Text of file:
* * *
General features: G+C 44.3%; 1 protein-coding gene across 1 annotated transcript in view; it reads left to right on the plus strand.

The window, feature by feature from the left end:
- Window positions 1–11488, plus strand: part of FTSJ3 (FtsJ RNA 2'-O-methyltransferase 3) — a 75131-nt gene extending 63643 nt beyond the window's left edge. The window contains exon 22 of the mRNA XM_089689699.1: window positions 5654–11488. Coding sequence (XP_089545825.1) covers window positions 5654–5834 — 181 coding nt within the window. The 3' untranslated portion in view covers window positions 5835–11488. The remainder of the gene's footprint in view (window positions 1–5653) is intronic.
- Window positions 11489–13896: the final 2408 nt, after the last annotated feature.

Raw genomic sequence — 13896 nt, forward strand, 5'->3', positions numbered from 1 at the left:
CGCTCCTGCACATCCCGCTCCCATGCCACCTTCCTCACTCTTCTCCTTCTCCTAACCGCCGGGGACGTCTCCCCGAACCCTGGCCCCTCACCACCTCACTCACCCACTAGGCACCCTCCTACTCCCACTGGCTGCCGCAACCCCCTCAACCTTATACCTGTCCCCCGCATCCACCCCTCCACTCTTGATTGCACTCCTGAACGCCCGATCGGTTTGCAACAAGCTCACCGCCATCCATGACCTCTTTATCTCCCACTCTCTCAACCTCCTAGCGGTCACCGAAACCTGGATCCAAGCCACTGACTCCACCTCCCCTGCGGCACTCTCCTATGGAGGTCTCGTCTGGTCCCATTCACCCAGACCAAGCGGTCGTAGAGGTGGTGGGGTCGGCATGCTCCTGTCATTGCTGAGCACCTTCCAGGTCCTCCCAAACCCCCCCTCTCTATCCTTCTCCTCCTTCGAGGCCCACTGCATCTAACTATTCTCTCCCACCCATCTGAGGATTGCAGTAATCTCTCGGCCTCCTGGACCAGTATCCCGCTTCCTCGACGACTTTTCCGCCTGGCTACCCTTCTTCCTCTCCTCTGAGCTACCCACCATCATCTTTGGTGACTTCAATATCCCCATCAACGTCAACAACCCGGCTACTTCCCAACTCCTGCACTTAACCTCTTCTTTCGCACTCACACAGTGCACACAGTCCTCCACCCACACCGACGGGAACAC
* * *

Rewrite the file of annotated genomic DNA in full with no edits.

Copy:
General features: G+C 44.3%; 1 protein-coding gene across 1 annotated transcript in view; it reads left to right on the plus strand.

The window, feature by feature from the left end:
- Window positions 1–11488, plus strand: part of FTSJ3 (FtsJ RNA 2'-O-methyltransferase 3) — a 75131-nt gene extending 63643 nt beyond the window's left edge. The window contains exon 22 of the mRNA XM_089689699.1: window positions 5654–11488. Coding sequence (XP_089545825.1) covers window positions 5654–5834 — 181 coding nt within the window. The 3' untranslated portion in view covers window positions 5835–11488. The remainder of the gene's footprint in view (window positions 1–5653) is intronic.
- Window positions 11489–13896: the final 2408 nt, after the last annotated feature.

Raw genomic sequence — 13896 nt, forward strand, 5'->3', positions numbered from 1 at the left:
CGCTCCTGCACATCCCGCTCCCATGCCACCTTCCTCACTCTTCTCCTTCTCCTAACCGCCGGGGACGTCTCCCCGAACCCTGGCCCCTCACCACCTCACTCACCCACTAGGCACCCTCCTACTCCCACTGGCTGCCGCAACCCCCTCAACCTTATACCTGTCCCCCGCATCCACCCCTCCACTCTTGATTGCACTCCTGAACGCCCGATCGGTTTGCAACAAGCTCACCGCCATCCATGACCTCTTTATCTCCCACTCTCTCAACCTCCTAGCGGTCACCGAAACCTGGATCCAAGCCACTGACTCCACCTCCCCTGCGGCACTCTCCTATGGAGGTCTCGTCTGGTCCCATTCACCCAGACCAAGCGGTCGTAGAGGTGGTGGGGTCGGCATGCTCCTGTCATTGCTGAGCACCTTCCAGGTCCTCCCAAACCCCCCCTCTCTATCCTTCTCCTCCTTCGAGGCCCACTGCATCTAACTATTCTCTCCCACCCATCTGAGGATTGCAGTAATCTCTCGGCCTCCTGGACCAGTATCCCGCTTCCTCGACGACTTTTCCGCCTGGCTACCCTTCTTCCTCTCCTCTGAGCTACCCACCATCATCTTTGGTGACTTCAATATCCCCATCAACGTCAACAACCCGGCTACTTCCCAACTCCTGCACTTAACCTCTTCTTTCGCACTCACACAGTGCACACAGTCCTCCACCCACACCGACGGGAACAC